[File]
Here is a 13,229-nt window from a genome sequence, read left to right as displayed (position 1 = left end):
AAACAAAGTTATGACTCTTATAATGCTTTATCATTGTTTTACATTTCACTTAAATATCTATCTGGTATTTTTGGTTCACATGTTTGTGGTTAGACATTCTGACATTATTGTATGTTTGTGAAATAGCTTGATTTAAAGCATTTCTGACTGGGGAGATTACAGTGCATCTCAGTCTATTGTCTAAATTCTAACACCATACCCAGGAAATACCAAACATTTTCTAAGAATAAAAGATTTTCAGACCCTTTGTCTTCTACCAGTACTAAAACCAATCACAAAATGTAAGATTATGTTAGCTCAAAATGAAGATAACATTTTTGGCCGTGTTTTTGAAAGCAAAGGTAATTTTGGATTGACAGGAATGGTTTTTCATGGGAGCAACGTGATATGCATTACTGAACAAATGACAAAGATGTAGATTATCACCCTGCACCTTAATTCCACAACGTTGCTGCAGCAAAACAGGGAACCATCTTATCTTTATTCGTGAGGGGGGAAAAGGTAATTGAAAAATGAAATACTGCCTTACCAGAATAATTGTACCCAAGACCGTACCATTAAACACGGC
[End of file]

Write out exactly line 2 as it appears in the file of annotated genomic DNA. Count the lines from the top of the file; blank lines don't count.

AAACAAAGTTATGACTCTTATAATGCTTTATCATTGTTTTACATTTCACTTAAATATCTATCTGGTATTTTTGGTTCACATGTTTGTGGTTAGACATTCTGACATTATTGTATGTTTGTGAAATAGCTTGATTTAAAGCATTTCTGACTGGGGAGATTACAGTGCATCTCAGTCTATTGTCTAAATTCTAACACCATACCCAGGAAATACCAAACATTTTCTAAGAATAAAAGATTTTCAGACCCTTTGTCTTCTACCAGTACTAAAACCAATCACAAAATGTAAGATTATGTTAGCTCAAAATGAAGATAACATTTTTGGCCGTGTTTTTGAAAGCAAAGGTAATTTTGGATTGACAGGAATGGTTTTTCATGGGAGCAACGTGATATGCATTACTGAACAAATGACAAAGATGTAGATTATCACCCTGCACCTTAATTCCACAACGTTGCTGCAGCAAAACAGGGAACCATCTTATCTTTATTCGTGAGGGGGGAAAAGGTAATTGAAAAATGAAATACTGCCTTACCAGAATAATTGTACCCAAGACCGTACCATTAAACACGGC